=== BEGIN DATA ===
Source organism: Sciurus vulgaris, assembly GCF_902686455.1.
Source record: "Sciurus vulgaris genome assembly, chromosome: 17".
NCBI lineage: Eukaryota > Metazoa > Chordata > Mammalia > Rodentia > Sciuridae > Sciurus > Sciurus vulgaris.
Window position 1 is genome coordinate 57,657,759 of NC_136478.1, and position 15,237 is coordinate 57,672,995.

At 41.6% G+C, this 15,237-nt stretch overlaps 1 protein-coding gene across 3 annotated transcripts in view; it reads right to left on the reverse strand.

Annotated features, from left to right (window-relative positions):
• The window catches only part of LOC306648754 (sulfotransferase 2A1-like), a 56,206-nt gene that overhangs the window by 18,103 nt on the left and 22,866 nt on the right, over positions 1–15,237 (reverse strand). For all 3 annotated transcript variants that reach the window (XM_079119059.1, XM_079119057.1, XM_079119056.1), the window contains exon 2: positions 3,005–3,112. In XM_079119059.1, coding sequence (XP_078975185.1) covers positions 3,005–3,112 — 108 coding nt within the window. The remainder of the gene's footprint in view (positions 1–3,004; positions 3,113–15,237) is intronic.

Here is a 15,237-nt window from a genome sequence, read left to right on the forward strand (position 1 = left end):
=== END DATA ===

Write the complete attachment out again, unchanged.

Source organism: Sciurus vulgaris, assembly GCF_902686455.1.
Source record: "Sciurus vulgaris genome assembly, chromosome: 17".
NCBI lineage: Eukaryota > Metazoa > Chordata > Mammalia > Rodentia > Sciuridae > Sciurus > Sciurus vulgaris.
Window position 1 is genome coordinate 57,657,759 of NC_136478.1, and position 15,237 is coordinate 57,672,995.

At 41.6% G+C, this 15,237-nt stretch overlaps 1 protein-coding gene across 3 annotated transcripts in view; it reads right to left on the reverse strand.

Annotated features, from left to right (window-relative positions):
• The window catches only part of LOC306648754 (sulfotransferase 2A1-like), a 56,206-nt gene that overhangs the window by 18,103 nt on the left and 22,866 nt on the right, over positions 1–15,237 (reverse strand). For all 3 annotated transcript variants that reach the window (XM_079119059.1, XM_079119057.1, XM_079119056.1), the window contains exon 2: positions 3,005–3,112. In XM_079119059.1, coding sequence (XP_078975185.1) covers positions 3,005–3,112 — 108 coding nt within the window. The remainder of the gene's footprint in view (positions 1–3,004; positions 3,113–15,237) is intronic.

Here is a 15,237-nt window from a genome sequence, read left to right on the forward strand (position 1 = left end):